A company-wide proxy server was enabled yesterday and the proxy settings have been applied to all existing Macs. The problem is that if I'm setting up a brand new Mac, I can't get any config profiles to push because it appears that the proxy is blocking the communication between the client and Apple's server that handles the MDM push process. Our network guys are asking for specific URLs that need to be whitelisted to allow the communication to happen so the Macs can get all the config profiles that contain the computer certs and proxy certs required to get out on the internet. The only thing I've been able to find on Apple's site is a list of port numbers that need to be open but no server addresses. The network guys are insistent to have server addresses and not just ports.
Does anyone know what the server address is that the MDM stuff is trying to talk to?
It is a horrible catch-22. Can't get on the internet without certs, can't get certs without internet access.
On iOS, WPAD and DHCP proxy auto detection is working for us. After connecting to an open wifi for config we go into "More Settings" and select auto proxy leaving the pac file url blank.
All of our sites have a local proxy that is chained to an upstream proxy. Originally we had lots of problems because of the way our upstream proxy farm was configured would cause different parts of the same action to come from different IP addresses. Originally bypassing the upstream proxy for gs.apple.com solved many issues and lately intermittent issues have been reported by others to be much better now the upstream proxy is bypassing the whole 184.108.40.206/8 address space. The local proxy is still in operation for all requests.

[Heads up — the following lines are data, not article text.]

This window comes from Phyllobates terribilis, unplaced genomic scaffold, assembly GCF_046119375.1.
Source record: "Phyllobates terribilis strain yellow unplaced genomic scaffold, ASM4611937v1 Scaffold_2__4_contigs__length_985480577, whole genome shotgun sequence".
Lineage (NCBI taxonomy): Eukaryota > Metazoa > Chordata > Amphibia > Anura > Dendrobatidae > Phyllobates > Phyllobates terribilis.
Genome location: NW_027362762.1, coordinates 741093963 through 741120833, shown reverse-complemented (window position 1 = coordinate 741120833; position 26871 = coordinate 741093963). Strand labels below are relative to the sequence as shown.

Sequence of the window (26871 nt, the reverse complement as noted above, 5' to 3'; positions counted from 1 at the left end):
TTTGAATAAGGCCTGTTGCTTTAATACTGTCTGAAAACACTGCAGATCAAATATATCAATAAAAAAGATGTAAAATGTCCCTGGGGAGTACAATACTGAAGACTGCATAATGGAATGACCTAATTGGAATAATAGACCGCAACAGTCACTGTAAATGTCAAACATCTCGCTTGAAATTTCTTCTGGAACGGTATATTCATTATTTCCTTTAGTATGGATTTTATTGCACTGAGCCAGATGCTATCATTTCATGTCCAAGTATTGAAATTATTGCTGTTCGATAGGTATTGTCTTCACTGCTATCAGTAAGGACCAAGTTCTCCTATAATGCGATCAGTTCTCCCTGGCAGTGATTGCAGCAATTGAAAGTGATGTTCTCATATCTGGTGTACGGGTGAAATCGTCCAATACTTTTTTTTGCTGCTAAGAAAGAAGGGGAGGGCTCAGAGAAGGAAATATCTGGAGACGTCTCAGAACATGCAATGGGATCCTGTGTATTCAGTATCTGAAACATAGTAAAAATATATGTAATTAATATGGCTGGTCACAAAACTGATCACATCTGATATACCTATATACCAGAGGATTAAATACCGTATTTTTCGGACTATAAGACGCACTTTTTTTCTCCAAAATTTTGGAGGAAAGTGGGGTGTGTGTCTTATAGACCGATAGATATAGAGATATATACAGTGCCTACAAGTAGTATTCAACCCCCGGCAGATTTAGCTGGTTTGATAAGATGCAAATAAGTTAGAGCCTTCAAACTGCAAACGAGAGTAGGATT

At my specific site we have implemented a separate local proxy (squid) with its own internet connection that the proxy.pac (and wpad.dat) files are pointing all apple traffic too. This proxy will drop all traffic other than *.apple.com, 220.127.116.11/8 or a couple of other specific sites.
The pushback that I am getting from our InfoSec team is that they don't want to make the entire Apple Class A network range 18.104.22.168/8 available without going through the proxy. "That opens us up for attack from 16 million addresses!" "leave it to Apple to make something not work through the proxy." I really hate working with teams who have so much hostility toward all things Apple.
Hey @AVmcclint : if you're coming to JNUC 2017, please consider attending my presentation called "A Push Odyssey: Journey to the Center of APNS." I will be covering APNS in great detail with a focus on MDM, the protocol, and the network infrastructure. I hope to resolve a lot of misconceptions and (mostly unfounded) concerns that InfoSec might have about the push notification service.
@bradtchapman I wish I was going to JNUC. Unfortunately I'm not the one who needs to be convinced of the necessity of APNS and all it entails. This problem also extends to the MBP with TouchBar's ability to install/update the embeddedOS. If your presentation is going to be recorded, maybe I can send the video to our InfoSec team.